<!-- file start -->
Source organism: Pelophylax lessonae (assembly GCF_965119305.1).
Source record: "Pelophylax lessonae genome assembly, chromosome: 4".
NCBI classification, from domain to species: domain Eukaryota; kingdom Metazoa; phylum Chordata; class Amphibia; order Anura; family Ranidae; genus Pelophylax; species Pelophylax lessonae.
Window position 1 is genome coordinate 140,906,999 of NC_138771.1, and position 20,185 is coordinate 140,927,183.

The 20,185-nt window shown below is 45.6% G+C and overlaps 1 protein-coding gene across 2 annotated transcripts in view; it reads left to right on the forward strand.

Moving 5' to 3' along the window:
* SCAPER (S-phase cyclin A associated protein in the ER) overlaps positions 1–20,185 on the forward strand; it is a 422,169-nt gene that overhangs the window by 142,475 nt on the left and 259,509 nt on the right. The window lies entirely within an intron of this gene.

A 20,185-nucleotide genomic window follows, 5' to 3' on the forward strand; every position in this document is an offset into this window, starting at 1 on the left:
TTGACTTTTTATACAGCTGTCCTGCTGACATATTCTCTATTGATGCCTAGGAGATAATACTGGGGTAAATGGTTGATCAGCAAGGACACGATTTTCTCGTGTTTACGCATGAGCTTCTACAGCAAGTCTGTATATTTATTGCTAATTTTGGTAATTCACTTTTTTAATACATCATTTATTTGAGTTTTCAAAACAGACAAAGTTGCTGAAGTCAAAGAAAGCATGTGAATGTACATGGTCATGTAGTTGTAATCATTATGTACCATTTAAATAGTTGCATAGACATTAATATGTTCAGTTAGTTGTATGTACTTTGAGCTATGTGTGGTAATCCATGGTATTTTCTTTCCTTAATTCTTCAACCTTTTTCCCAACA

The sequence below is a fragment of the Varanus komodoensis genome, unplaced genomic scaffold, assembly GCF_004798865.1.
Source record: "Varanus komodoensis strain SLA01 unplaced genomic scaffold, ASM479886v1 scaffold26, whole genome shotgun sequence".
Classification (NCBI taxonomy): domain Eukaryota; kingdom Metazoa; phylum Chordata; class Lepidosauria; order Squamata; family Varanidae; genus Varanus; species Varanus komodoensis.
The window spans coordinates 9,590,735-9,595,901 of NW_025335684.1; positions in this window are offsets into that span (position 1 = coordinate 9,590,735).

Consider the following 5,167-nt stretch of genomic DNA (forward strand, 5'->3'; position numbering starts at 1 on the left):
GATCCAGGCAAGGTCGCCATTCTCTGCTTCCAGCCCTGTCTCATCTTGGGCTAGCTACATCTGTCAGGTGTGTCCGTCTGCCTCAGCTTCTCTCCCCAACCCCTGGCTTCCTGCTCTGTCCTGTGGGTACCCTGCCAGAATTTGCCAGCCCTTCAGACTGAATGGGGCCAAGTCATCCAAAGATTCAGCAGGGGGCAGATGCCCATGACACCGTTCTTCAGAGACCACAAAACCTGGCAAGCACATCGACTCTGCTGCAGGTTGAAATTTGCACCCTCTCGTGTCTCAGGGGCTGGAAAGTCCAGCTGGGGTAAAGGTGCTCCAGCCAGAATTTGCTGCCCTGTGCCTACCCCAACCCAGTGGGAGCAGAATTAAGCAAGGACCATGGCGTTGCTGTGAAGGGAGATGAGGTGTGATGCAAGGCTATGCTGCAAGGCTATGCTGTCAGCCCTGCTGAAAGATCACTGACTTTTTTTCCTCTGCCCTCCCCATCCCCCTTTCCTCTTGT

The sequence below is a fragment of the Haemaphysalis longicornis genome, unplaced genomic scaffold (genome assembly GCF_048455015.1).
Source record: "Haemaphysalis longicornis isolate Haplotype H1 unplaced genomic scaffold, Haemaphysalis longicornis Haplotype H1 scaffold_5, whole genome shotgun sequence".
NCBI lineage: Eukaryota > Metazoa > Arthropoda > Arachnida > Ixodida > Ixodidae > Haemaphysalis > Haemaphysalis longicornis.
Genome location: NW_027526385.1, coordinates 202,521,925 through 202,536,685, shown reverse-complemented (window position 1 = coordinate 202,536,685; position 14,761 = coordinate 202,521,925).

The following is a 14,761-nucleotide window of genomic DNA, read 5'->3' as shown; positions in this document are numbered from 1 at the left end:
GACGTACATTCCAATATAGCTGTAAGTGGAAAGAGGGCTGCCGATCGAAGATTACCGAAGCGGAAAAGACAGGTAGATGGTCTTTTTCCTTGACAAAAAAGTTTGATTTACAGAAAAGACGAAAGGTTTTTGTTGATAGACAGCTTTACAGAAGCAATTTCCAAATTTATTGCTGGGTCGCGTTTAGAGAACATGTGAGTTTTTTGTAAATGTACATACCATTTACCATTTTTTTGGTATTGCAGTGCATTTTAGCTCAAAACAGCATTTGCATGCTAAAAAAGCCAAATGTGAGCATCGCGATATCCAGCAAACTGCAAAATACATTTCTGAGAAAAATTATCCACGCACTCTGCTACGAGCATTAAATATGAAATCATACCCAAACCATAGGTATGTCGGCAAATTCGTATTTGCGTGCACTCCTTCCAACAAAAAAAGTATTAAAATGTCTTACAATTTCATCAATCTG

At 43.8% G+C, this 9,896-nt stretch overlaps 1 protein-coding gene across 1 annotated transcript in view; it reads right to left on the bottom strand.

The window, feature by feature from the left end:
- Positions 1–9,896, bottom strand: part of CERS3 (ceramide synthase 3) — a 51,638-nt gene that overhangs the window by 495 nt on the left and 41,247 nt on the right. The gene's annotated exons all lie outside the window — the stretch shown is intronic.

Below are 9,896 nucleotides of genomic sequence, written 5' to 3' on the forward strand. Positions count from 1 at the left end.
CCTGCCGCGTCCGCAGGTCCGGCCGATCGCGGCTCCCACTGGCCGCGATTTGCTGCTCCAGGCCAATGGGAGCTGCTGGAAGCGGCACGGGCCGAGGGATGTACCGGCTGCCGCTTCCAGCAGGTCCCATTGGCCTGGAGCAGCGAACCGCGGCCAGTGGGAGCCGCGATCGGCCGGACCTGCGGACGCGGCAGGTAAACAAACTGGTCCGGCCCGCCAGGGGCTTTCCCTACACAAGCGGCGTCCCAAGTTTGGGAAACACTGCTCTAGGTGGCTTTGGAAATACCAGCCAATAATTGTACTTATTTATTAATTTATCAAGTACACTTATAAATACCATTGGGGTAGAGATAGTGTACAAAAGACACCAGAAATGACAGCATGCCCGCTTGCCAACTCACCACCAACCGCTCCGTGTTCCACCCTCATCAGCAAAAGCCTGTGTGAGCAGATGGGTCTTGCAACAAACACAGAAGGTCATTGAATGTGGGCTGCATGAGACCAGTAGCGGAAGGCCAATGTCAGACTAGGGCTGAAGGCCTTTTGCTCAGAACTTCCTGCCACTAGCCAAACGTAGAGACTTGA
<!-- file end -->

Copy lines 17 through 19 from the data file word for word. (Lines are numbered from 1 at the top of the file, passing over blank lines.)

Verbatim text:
Source record: "Haemaphysalis longicornis isolate Haplotype H1 unplaced genomic scaffold, Haemaphysalis longicornis Haplotype H1 scaffold_5, whole genome shotgun sequence".
NCBI lineage: Eukaryota > Metazoa > Arthropoda > Arachnida > Ixodida > Ixodidae > Haemaphysalis > Haemaphysalis longicornis.
Genome location: NW_027526385.1, coordinates 202,521,925 through 202,536,685, shown reverse-complemented (window position 1 = coordinate 202,536,685; position 14,761 = coordinate 202,521,925).